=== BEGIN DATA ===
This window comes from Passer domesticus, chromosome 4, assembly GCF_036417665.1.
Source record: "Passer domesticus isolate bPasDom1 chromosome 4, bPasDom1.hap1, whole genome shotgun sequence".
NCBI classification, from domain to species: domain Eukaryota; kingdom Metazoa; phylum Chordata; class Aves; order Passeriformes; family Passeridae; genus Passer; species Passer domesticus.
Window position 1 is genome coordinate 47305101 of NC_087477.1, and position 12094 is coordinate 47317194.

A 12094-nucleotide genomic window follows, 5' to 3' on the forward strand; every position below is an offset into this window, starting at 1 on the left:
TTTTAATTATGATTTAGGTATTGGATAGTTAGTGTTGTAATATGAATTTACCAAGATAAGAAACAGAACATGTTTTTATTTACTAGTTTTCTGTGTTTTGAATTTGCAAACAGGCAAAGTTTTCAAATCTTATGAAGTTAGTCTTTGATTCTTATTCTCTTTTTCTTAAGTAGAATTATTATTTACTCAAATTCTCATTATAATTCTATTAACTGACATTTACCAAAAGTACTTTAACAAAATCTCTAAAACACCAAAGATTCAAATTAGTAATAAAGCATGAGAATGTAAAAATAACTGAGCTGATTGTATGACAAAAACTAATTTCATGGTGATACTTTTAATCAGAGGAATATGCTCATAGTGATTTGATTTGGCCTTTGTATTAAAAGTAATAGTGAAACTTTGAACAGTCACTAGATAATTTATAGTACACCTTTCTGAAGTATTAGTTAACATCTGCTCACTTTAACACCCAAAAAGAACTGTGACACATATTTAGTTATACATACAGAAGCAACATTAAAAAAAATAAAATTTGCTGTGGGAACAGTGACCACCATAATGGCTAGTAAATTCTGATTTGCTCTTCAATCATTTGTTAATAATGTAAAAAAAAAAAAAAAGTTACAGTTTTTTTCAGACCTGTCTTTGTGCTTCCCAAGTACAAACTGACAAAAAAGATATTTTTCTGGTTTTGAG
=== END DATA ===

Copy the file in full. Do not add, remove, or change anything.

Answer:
This window comes from Passer domesticus, chromosome 4, assembly GCF_036417665.1.
Source record: "Passer domesticus isolate bPasDom1 chromosome 4, bPasDom1.hap1, whole genome shotgun sequence".
NCBI classification, from domain to species: domain Eukaryota; kingdom Metazoa; phylum Chordata; class Aves; order Passeriformes; family Passeridae; genus Passer; species Passer domesticus.
Window position 1 is genome coordinate 47305101 of NC_087477.1, and position 12094 is coordinate 47317194.

A 12094-nucleotide genomic window follows, 5' to 3' on the forward strand; every position below is an offset into this window, starting at 1 on the left:
TTTTAATTATGATTTAGGTATTGGATAGTTAGTGTTGTAATATGAATTTACCAAGATAAGAAACAGAACATGTTTTTATTTACTAGTTTTCTGTGTTTTGAATTTGCAAACAGGCAAAGTTTTCAAATCTTATGAAGTTAGTCTTTGATTCTTATTCTCTTTTTCTTAAGTAGAATTATTATTTACTCAAATTCTCATTATAATTCTATTAACTGACATTTACCAAAAGTACTTTAACAAAATCTCTAAAACACCAAAGATTCAAATTAGTAATAAAGCATGAGAATGTAAAAATAACTGAGCTGATTGTATGACAAAAACTAATTTCATGGTGATACTTTTAATCAGAGGAATATGCTCATAGTGATTTGATTTGGCCTTTGTATTAAAAGTAATAGTGAAACTTTGAACAGTCACTAGATAATTTATAGTACACCTTTCTGAAGTATTAGTTAACATCTGCTCACTTTAACACCCAAAAAGAACTGTGACACATATTTAGTTATACATACAGAAGCAACATTAAAAAAAATAAAATTTGCTGTGGGAACAGTGACCACCATAATGGCTAGTAAATTCTGATTTGCTCTTCAATCATTTGTTAATAATGTAAAAAAAAAAAAAAAGTTACAGTTTTTTTCAGACCTGTCTTTGTGCTTCCCAAGTACAAACTGACAAAAAAGATATTTTTCTGGTTTTGAG